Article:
Kimbol Lake Trail

Kimbol Lake Trail

Rating: Moderate 
Distance: 4 km one way from trailhead (5 km from parking lot)
Time: 5-hour return trip 
Surface: Compact dirt, tree roots
Modes: Hiking

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Trail Description

The Kimbol Lake Trail provides a great low elevation hike in late spring, summer or fall. The first leg of the journey follows the 0.8 km trail to the Hot Springs’ source (GPS Point 1 on the map), the site of the original hot springs resort. Cement forms remain where once sat the pools to which tourists trekked by packhorse from the paddlewheelers docked in Nakusp. Poison ivy, uncharacteristic in the area, thrives on the open ground at the source. 

In the far southeast corner of the clearing, a brown sign marks the beginning of the Kimbol Lake Trail. Immediately the trail begins a steep climb, but levels out 50 metres later to amble through stately stands of cedar and hemlock, with a rich undergrowth of Devil’s club, huckleberries and ferns (GPS Point 2). As the trail winds deeper up the Kuskanax River valley, the cedar/hemlock forest remains uniform, with abundant underbrush where logging or blow-down enables more sunlight to penetrate the canopy of trees. 

The trail grade is slight at first, but, as the trail dips down to cross numerous creeks and draws, there are steep pitches; a 40% grade is the steepest. About half way there, the trail crosses an old logging road (GPS Point 3), which provides a view of the old growth “Cedar Grove” across the valley. The trail then climbs steadily up and around the mountainside (GPS Point 4), as it enters the small Kimbol Lake valley, where it again levels off. A watchful eye on the steep trail sections will help avoid their exposed tree roots and loose rocks. 

Cresting the hill and entering the Kimbol Lake valley, the relationship between geography and biology is profound, as here the flatter, moister land hosts magnificent trees and a rich undergrowth layer (GPS Point 5). Devil’s club thrives due to the underground drainage from Kimbol Lake; rhododendron and huckleberries are abundant too. Excellent habitat for bears and other large mammals results from the plentiful berries and roots, ample drinking water and prime den sites amongst tree roots and the rockslide boulders. 

The trail winds toward Kimbol Lake for the last half kilometre, accessing its western shore from the rocky talus slope (GPS Point 6). Here, some time for a rest, lunch or casting for small rainbow trout or mountain whitefish is in order. A walk around the lake will reveal an old trapper’s cabin at the southeastern end of the lake. Wilson Lake Road provides access to Horseshoe Lake.  From there to Kimbol Lake the road is very rough and motor vehicles are not recommended. After enjoying the scenery, the walk back to the Hot Springs leads to a relaxing and well-deserved soak.


To access Kimbol Lake Trail, drive north from Nakusp on Highway 23, toward Revelstoke. About 2 km from town, turn right onto Hot Springs Road, and follow the road for 12 kilometres to the Nakusp Hot Springs. Park here, and follow the wide trail leading from the northeastern end of the parking lot; the trail crosses the timber frame bridge over Kuskanax Creek, climbs the rocks and forks a hundred metres further along. Take the left fork, which leads to the hot springs source and the brown Kimbol Lake Trail marker on the far side of the clear (0.8 km from the parking lot).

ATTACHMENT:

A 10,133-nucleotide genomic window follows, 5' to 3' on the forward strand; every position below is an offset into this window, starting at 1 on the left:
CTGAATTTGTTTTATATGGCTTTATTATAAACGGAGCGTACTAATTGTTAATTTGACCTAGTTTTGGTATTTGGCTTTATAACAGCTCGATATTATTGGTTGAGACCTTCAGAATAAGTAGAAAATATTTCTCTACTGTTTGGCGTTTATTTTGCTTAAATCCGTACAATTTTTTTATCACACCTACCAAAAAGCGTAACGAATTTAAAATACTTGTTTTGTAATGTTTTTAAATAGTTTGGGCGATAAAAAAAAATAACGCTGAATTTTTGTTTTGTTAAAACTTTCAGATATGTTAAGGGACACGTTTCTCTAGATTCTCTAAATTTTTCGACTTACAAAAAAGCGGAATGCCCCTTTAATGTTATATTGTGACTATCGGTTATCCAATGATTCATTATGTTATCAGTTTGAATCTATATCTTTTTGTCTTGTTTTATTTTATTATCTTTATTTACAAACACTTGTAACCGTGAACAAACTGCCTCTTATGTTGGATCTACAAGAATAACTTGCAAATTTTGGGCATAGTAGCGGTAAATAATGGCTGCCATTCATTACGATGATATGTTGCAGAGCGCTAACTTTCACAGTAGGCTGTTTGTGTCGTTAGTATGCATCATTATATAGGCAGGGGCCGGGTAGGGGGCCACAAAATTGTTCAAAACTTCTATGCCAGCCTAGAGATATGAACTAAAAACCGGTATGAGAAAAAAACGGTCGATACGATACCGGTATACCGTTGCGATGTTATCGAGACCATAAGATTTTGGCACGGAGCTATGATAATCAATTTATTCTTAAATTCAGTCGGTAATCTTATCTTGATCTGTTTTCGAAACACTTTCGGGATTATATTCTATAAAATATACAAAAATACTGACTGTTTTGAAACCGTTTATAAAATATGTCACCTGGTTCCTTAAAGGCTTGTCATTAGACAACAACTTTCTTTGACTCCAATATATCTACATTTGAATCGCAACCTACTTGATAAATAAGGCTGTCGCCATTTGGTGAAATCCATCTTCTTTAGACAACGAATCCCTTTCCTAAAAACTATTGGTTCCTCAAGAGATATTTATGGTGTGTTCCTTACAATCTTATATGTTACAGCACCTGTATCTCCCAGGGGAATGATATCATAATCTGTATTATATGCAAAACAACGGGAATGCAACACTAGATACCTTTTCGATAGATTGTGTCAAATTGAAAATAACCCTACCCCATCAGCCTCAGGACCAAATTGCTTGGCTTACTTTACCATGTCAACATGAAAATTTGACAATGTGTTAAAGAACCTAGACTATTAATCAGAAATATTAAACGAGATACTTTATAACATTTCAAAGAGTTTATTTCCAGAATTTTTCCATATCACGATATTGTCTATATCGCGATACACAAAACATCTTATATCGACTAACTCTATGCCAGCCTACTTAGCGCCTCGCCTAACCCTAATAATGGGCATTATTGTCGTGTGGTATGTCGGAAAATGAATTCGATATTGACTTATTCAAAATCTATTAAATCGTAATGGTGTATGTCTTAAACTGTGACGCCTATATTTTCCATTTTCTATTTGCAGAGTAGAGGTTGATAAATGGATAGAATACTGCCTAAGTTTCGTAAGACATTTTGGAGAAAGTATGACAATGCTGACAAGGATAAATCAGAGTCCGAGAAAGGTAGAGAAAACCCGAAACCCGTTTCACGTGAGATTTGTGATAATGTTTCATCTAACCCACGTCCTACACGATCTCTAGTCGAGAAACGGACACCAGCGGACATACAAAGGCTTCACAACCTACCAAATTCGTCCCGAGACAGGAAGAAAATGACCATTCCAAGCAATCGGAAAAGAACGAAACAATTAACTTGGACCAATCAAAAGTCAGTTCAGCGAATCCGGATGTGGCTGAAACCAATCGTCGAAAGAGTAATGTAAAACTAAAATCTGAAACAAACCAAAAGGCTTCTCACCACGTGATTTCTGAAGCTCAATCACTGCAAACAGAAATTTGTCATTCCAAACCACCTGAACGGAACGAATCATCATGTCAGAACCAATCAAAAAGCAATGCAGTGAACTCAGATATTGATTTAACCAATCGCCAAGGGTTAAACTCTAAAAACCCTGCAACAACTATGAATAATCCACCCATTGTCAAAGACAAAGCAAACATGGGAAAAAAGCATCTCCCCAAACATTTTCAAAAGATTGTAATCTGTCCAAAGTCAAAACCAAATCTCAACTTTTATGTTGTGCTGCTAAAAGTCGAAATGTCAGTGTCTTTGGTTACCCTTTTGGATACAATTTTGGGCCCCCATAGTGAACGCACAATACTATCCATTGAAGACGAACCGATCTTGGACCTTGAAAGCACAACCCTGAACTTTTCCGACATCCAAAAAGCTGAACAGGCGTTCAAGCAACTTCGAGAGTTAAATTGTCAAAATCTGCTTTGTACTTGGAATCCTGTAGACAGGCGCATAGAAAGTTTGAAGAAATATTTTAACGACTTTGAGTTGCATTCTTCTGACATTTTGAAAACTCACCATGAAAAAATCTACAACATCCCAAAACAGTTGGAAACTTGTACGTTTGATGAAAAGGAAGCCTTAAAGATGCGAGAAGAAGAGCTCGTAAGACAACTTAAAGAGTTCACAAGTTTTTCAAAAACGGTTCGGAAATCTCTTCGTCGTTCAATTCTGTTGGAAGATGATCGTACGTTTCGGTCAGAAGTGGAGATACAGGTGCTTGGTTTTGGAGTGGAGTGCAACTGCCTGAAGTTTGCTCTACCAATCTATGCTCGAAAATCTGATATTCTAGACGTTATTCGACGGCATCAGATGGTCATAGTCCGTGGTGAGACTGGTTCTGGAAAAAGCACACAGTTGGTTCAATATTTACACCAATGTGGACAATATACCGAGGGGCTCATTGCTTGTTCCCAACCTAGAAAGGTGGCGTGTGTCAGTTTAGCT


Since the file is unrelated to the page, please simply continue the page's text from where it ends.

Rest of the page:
Modes of Use

Because of its steep pitches (up to 40%) and occasional muddy patches, Kimbol Lake trail is traveled on foot.


The Kimbol Lake trail was established by the Ministry of Forests as a recreation trail. The lake was stocked periodically with Rainbow trout until 1987. The cabin at the far end of the lake attests to the lake and surrounding area’s historical use for hunting and trapping.

If You Liked This Trail

If you enjoyed the Kimbol Lake Trail, try the Nakusp Hot Springs trail. Nearby ascents include Kuskanax Mountain and Saddle Mountain Lookout trails.

Stay Safe Out There!

  • Familiarize yourself with Leave No Trace principles 
  • Check the weather forecast and trail conditions, and plan accordingly
  • Be prepared to be in areas without cell service
  • Stay on designated trails and share with others
  • Cyclists and ATVs yield to everyone and hikers yield to horses
  • Be prepared for hiking – have solid walking shoes/boots, water and nutritious food, first aid supplies, comfortable clothing (including layers) that’s appropriate for the weather
  • Prepare for the unexpected
  • Tell someone where you’re going and when you expect to return
  • Make noise (sing, talk, clap) to alert wildlife
  • Travel in pairs or groups and keep kids in sight at all times
  • Keep pets under control, keep them at home if not allowed on certain trails, and be aware they may pose a hazard with backcountry wildlife


Use this information at your own risk. Trail users assume all responsibility for personal injury or damage to equipment. 

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The Trails of Nakusp brochure series was originally produced for the Nakusp & District Chamber of Commerce, by Hailstorm Ridge Environmental Services & Kootenay Virtual Tours, who jointly retain copyright.

Project funding came from a 2003 Columbia Basin Trust Community Initiatives Grant. 

Many thanks to True North Forestry Consulting Ltd., Pope & Talbot Ltd., Slocan Forest Products and the Ministry of Forests for their various contributions to the project.

Nakusp & District Chamber of Commerce and Visitor Centre, 92 – 6th Ave NW

Box 387, Nakusp, BC V0G 1R0

2023 Updates provided by the Nakusp and Area Community Trails Society